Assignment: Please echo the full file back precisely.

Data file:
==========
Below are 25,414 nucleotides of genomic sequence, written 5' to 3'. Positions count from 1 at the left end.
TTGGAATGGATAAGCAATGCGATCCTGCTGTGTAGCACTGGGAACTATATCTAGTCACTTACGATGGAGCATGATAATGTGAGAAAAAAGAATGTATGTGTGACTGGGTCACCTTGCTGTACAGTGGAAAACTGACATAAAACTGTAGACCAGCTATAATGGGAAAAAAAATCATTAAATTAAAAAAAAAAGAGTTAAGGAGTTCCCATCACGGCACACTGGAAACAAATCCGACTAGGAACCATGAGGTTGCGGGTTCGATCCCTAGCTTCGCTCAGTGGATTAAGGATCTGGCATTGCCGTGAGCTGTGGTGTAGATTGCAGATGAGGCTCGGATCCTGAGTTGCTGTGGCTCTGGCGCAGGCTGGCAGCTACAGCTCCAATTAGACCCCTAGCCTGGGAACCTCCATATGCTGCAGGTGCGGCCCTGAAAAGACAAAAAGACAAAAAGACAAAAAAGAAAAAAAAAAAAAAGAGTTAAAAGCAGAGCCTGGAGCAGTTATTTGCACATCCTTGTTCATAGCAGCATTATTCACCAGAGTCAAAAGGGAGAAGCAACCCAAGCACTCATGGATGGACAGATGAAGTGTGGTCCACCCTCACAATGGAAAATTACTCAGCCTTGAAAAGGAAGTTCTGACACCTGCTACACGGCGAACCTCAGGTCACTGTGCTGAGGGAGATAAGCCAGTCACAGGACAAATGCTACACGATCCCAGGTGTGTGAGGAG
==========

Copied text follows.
Below are 25,414 nucleotides of genomic sequence, written 5' to 3'. Positions count from 1 at the left end.
TTGGAATGGATAAGCAATGCGATCCTGCTGTGTAGCACTGGGAACTATATCTAGTCACTTACGATGGAGCATGATAATGTGAGAAAAAAGAATGTATGTGTGACTGGGTCACCTTGCTGTACAGTGGAAAACTGACATAAAACTGTAGACCAGCTATAATGGGAAAAAAAATCATTAAATTAAAAAAAAAAGAGTTAAGGAGTTCCCATCACGGCACACTGGAAACAAATCCGACTAGGAACCATGAGGTTGCGGGTTCGATCCCTAGCTTCGCTCAGTGGATTAAGGATCTGGCATTGCCGTGAGCTGTGGTGTAGATTGCAGATGAGGCTCGGATCCTGAGTTGCTGTGGCTCTGGCGCAGGCTGGCAGCTACAGCTCCAATTAGACCCCTAGCCTGGGAACCTCCATATGCTGCAGGTGCGGCCCTGAAAAGACAAAAAGACAAAAAGACAAAAAAGAAAAAAAAAAAAAAGAGTTAAAAGCAGAGCCTGGAGCAGTTATTTGCACATCCTTGTTCATAGCAGCATTATTCACCAGAGTCAAAAGGGAGAAGCAACCCAAGCACTCATGGATGGACAGATGAAGTGTGGTCCACCCTCACAATGGAAAATTACTCAGCCTTGAAAAGGAAGTTCTGACACCTGCTACACGGCGAACCTCAGGTCACTGTGCTGAGGGAGATAAGCCAGTCACAGGACAAATGCTACACGATCCCAGGTGTGTGAGGAG